It’s four days until my 66th birthday and I’ve never been happier. I’m no stranger to the ravages of time—the wattled neck, the swelling belly, the hair long gone, the backwards counting from some statistical life expectancy and so on. But never have I been more grateful for the gifts of time. Gifts only made possible by the blessing of long life and a determination to not waste a second of our precious time. Why don’t more people talk about this? Why do we spend so much time idolizing the follies of Youth?
In my 2nd day of my 4th Jazz Course and that lifetime-ago intuition that I could set a room on fire with happy people playing, singing and dancing has reached a maturity that only years—and ongoing attention to disciplined practice—can reap. I sit on my meditation cushion imagining the day to come and the 30 different ways I can release laughter, joy, deep thought and tender feeling, picking and choosing which combination the day suggests. I think ahead to the week and what I might do with a demonstration class of 4-year olds and what songs we will sing later that day with the 94 year olds. I plan which pieces my band will play in our concert for the kids and teachers and what new ways we might involve the audience. And having taught three jazz courses in other places—each one as delightful as a 6-year-old’s Christmas morning—I am just so damn happy to not only get the chance to do it again, but to do it in my own music room, my home for 42 years, with the instruments I’ve so carefully and lovingly collected and with the sound I’m used to and find so satisfying.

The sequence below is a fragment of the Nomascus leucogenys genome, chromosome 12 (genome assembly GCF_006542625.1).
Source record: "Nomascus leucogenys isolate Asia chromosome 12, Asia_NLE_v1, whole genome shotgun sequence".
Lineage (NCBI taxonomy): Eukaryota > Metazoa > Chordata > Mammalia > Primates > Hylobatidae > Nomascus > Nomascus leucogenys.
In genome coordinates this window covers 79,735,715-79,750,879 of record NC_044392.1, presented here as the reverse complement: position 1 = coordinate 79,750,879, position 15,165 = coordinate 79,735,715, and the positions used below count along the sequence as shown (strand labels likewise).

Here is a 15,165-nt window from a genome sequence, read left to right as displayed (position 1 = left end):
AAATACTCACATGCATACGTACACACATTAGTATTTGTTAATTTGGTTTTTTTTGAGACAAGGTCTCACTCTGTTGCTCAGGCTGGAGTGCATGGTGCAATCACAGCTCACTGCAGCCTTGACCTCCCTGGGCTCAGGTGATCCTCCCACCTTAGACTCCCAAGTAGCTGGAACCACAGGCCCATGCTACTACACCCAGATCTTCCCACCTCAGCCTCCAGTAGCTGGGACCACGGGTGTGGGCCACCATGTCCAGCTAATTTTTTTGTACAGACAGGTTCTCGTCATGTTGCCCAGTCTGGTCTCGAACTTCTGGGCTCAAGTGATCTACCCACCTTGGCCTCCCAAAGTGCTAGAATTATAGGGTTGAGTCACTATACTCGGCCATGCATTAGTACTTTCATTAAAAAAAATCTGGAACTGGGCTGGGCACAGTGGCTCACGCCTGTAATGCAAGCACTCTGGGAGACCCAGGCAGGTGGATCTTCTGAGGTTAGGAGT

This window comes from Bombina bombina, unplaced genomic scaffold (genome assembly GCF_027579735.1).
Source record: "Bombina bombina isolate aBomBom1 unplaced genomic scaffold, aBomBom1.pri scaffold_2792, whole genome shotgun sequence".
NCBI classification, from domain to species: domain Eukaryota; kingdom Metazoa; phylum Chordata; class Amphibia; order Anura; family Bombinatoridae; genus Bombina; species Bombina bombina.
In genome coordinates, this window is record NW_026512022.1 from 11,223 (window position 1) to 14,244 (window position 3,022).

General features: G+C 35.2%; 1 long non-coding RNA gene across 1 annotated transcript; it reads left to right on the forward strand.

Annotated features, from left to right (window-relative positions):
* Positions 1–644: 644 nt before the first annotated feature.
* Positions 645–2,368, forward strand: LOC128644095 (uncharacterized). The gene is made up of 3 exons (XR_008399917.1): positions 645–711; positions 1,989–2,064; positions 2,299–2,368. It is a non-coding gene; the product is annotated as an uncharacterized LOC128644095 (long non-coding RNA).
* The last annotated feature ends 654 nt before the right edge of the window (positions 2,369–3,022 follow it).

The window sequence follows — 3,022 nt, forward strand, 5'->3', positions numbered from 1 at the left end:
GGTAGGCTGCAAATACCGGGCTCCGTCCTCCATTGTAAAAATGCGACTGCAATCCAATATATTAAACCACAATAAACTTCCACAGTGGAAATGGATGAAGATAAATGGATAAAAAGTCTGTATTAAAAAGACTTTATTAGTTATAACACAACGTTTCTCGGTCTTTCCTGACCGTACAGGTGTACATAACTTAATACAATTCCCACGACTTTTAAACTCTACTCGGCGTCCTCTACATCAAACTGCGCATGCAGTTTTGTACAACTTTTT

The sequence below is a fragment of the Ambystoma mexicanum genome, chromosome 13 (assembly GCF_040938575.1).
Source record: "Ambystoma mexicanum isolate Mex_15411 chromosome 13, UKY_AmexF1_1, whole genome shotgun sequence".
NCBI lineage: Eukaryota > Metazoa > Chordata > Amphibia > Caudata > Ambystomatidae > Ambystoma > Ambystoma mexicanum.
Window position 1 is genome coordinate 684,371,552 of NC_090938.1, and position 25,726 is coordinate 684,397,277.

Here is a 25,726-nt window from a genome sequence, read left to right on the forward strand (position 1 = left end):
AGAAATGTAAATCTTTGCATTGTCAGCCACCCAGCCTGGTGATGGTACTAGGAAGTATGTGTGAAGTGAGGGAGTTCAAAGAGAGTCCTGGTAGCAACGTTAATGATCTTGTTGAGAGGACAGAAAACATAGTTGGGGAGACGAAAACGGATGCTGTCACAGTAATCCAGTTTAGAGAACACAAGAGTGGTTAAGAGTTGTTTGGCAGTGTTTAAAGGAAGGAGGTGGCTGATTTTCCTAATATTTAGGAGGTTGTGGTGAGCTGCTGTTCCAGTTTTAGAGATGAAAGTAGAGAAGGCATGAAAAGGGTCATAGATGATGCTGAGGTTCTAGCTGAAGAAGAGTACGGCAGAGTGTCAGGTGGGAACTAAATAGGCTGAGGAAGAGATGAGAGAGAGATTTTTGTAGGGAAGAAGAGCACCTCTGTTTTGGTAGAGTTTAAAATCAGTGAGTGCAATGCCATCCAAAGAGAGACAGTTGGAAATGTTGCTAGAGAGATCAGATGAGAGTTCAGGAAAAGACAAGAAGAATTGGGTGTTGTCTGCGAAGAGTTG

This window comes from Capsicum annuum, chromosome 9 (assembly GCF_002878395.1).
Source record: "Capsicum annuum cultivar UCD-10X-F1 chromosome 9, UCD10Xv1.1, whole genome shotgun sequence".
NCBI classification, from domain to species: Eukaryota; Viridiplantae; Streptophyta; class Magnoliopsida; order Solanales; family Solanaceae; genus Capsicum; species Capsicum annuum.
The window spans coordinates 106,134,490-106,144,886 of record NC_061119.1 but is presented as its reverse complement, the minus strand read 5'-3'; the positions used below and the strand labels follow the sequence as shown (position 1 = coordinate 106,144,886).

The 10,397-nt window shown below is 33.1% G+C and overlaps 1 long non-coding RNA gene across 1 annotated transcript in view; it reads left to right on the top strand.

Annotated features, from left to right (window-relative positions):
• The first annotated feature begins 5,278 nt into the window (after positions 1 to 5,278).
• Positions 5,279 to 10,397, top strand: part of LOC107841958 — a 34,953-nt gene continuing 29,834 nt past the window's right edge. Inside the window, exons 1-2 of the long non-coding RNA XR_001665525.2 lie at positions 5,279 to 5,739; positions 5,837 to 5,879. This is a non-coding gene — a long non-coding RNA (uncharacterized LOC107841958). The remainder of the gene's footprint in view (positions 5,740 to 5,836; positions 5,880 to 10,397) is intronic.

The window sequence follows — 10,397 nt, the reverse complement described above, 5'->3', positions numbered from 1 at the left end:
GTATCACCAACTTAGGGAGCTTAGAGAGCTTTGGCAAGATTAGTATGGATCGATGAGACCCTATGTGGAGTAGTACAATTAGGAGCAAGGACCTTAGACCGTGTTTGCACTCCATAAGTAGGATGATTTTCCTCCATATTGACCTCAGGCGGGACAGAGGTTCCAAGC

I walked into school with a slight sensation that “Hey, it’s still summer! Too early to be here!”
But that soon changed to the feeling, “I don’t know how I’m ever going to leave this place.” The preschool kids greeted me with “Dougie!”, the grand piano in the music room never sounded better, the pleasure of sharing this remarkable piece of paradise with some 50 teachers come to study Orff Schulwerk in three different classes continued to feel so satisfying. All the surrounding voices keep whispering “When are you going to retire?” and I keep answering, “Show me something better than this and I’ll consider it.”
Off to Day Two.
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